This scheme of anti-Soviet action and sharing of booty with Poland can be traced in all German declarations. Two years later (on February 16, 1937) Fieldmarshal Goering declared that previous German Governments have made
"many serious mistakes in relation to Russia. The dangerous policy of Rapallo had been followed and as the result Germany helped Russians in military matters, armed her, sent her instructors, assisted her to build up her war industry. The old Reichwehr had had many advocates of rapprochement with Soviet Russia, but an end was put to this by the elimination of all such elements from the German Army. It is true that General Schleicher had said that he wanted to fight Communism internally, but externally he had sought contacts with the Soviets. These were serious mistakes which must never be repeated. Mr. Hitler had completely reversed the policy, and had laid down the principle, against which there was no appeal, that an contacts with Communism were prohibited . . .
Germany would never return to a pro-Russian policy. For it should always be remembered that there was one great danger coming through Russia from the East, and menacing both Germany and Poland alike. This danger existed not only in the form of a Bolshevik and Communized Russia, but of Russia generally, in any form, be it Monarchist or Liberal. In this respect the interests of Poland and Germany were entirely one. In the German view, Poland could conduct a truly independent policy on a large scale only if she had to deal with a friendly disposed
Reich, while Germany could develop in peace only if she did not have a hostile
Poland beside her. In these circumstances Poland could count on the help of
Germany, who saw far more advantage than disadvantage to herself in the pursuit
of a policy of friendship with Poland."
All German attempts met with decided opposition of Polish official circles. Poland did not harbor any aggressive plans against Russia and refused to par-ticipate in any anti-Soviet adventure.
Up to 1938 the Germans did not show any desire to change their Eastern frontiers. On the contrary, each speech of Adolf Hitter and of minor Fuehrers of the Third Reich were full of high praise of the Polish-German non-aggres-sion pact. In his speeches Hitler maintained that the Germans fully realize the necessity of assuring Poland an access to the sea.
Assurances of the integrity of Polish frontiers were also given in diplomatic conversations. Fieldmarshal Goering for instance announced on February 16, 1937, that on the German side there was no desire whatever to deprive Poland of any part of her territory. Germany was completely reconciled to her present territorial status. Germany would not attack Poland and had no intention of seizing the Polish corridor.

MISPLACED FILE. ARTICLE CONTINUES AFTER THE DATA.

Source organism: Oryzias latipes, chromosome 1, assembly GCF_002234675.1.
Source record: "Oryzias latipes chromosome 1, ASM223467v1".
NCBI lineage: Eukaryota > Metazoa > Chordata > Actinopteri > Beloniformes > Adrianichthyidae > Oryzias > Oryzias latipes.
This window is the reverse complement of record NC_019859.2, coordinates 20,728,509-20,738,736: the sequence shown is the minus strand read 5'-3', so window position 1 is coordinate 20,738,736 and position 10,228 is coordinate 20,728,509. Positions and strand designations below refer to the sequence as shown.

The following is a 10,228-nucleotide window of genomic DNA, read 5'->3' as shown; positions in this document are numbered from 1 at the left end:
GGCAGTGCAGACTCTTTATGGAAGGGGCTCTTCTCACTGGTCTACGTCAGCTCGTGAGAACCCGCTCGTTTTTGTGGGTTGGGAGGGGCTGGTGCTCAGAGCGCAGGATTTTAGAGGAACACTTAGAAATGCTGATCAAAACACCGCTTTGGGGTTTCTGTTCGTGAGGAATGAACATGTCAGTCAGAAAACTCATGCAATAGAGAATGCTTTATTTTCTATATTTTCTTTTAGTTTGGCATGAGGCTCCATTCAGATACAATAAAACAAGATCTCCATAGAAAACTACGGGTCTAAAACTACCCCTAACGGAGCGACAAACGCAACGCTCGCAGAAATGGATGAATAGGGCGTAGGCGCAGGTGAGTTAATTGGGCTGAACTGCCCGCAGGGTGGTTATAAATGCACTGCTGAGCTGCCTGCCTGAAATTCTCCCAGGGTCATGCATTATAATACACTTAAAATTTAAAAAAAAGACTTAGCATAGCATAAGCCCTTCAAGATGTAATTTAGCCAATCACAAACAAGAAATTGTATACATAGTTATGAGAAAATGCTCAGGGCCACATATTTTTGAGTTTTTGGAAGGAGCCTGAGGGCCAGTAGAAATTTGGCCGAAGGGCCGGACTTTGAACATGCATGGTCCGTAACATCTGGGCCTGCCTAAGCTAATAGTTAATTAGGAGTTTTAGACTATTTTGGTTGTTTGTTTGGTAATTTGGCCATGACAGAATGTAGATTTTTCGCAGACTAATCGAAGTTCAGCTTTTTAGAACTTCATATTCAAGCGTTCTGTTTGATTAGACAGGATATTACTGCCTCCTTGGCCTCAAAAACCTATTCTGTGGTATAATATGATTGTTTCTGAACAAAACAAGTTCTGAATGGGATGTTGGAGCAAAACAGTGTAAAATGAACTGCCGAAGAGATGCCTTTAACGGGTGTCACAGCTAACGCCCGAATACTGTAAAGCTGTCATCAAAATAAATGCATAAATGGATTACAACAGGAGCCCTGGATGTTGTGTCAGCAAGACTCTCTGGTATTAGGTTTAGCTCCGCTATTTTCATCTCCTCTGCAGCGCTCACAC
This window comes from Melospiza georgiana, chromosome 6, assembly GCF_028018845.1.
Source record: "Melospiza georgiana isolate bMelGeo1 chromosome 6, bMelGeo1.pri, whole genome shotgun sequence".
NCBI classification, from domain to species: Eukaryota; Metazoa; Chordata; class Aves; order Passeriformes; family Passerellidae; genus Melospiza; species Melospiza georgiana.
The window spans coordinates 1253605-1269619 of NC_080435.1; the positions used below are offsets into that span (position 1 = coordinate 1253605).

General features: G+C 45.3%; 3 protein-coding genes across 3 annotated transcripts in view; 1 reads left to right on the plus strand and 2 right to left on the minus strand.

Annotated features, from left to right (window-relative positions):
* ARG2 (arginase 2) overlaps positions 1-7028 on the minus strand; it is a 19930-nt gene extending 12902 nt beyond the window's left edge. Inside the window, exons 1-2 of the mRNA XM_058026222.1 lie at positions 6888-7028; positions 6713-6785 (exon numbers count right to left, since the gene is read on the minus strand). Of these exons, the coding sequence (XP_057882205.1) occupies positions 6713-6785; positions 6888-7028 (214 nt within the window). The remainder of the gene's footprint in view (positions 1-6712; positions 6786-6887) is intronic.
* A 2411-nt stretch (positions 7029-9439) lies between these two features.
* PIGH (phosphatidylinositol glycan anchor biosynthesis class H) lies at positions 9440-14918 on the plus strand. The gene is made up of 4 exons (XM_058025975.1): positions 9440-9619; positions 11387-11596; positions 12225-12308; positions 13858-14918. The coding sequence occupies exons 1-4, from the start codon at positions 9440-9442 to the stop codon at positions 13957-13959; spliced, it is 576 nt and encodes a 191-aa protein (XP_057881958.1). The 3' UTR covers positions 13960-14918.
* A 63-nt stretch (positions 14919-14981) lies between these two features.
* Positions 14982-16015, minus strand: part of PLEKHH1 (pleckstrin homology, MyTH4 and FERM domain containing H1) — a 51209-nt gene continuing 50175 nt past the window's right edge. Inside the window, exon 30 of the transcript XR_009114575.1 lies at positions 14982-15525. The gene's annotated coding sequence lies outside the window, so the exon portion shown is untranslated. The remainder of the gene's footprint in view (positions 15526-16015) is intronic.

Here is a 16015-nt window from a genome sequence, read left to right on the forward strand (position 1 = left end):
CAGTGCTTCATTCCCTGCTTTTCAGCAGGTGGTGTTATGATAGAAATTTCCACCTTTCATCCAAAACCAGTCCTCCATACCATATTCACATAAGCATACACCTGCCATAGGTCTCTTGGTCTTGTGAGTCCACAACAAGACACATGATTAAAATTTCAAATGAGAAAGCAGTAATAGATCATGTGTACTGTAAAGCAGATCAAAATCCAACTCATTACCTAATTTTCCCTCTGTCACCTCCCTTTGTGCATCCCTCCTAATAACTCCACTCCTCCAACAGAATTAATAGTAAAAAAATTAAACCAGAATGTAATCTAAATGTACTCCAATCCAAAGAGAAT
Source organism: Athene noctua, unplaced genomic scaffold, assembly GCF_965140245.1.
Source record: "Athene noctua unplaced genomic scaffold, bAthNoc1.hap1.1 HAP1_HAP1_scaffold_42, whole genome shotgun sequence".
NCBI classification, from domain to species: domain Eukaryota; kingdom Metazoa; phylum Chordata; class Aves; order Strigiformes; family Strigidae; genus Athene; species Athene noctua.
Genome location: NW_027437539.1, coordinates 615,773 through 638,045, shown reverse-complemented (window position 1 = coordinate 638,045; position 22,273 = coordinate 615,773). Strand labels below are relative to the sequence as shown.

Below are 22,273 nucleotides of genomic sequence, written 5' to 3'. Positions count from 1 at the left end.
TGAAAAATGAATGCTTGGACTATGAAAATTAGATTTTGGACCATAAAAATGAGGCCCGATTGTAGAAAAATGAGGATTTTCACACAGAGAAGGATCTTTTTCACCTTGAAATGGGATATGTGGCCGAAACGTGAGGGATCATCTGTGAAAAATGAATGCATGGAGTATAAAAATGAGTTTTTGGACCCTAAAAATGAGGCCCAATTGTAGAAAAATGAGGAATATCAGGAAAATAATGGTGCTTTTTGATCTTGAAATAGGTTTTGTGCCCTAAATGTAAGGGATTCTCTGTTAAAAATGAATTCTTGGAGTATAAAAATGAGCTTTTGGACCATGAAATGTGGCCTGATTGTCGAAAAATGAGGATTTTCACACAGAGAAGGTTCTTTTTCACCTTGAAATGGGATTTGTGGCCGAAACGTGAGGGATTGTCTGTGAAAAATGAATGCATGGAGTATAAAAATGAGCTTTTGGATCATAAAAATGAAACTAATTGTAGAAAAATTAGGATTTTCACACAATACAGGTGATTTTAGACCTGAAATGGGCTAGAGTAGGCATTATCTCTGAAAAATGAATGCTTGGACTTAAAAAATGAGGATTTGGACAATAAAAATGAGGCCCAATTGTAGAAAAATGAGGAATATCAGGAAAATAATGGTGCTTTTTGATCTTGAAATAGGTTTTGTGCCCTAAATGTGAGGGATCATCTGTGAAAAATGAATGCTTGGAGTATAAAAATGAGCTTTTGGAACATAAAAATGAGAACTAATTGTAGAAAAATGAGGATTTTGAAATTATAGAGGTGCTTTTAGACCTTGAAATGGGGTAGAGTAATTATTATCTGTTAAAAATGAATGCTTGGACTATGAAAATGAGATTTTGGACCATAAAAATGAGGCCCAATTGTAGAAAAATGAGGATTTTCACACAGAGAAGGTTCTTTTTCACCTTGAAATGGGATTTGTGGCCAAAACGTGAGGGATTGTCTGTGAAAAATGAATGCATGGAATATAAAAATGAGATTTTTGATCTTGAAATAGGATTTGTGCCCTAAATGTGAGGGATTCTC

"We do not want the 'Corridor'. I say that sincerely and categorically; we do not need the 'Corridor.
Only after Germany occupied Austria, Memel (Klaipeda) and Sudetenland and when it became obvious that Poland would reject any anti-Soviet collabora-tion, did the German Government's attitude begin to change rapidly.
Quite unexpectedly, after the Munich Congress, the German Government demanded that Danzig be annexed to the Reich and that a highway and a direct railway line be built through the Polish province of Pomorze. The said province, inhabited by 90%, Polish population, was called "Corridor" by the German propaganda, thus hinting to the world that Poland's access to the sea war artificially created by cutting through German territory.
This demand was expressed for the first time during a conversation between the Polish Ambassador in Berlin, Mr. Lipski, and the German Minister for Foreign Affairs von Ribbentrop on October 25, 1938. In exchange, von Rib-bentrop suggested the extension of the Polish-German declaration by twenty- five years and a guarantee of Polish-German frontiers.
Ambassador Lipski warned the German Minister that he could see no pos-sibility of an agreement involving the reunion of the Free City of Danzig with the Reich. He stressed the importance of Danzig as a port to Poland, and repeated the Polish Government's principle of non-interference in the internal life of the German population in the Free City, where complete self-government had been established.
From that moment on, all conversations of the Polish Minister of Foreign Affairs and of the Polish Ambassador with representatives of the Reich con-cerned these questions.
The situation became even more acute after Germany's occupation of the remaining Czechoslovak territory. German demands to Poland became more and more pressing and led to the "Spring crisis" in Europe.
In order to get a clear picture of the development of incidents, let us look at diplomatic documents of that time.
Mr. Lipski, Polish Ambassador in Berlin, to Mr. Beck, Polish Minister for Foreign Affairs.
Berlin, March 21, 1939.
I saw M. von Ribbentrop today. He began by saying he had asked me to call on him in order to discuss Polish-German relations in their entirety.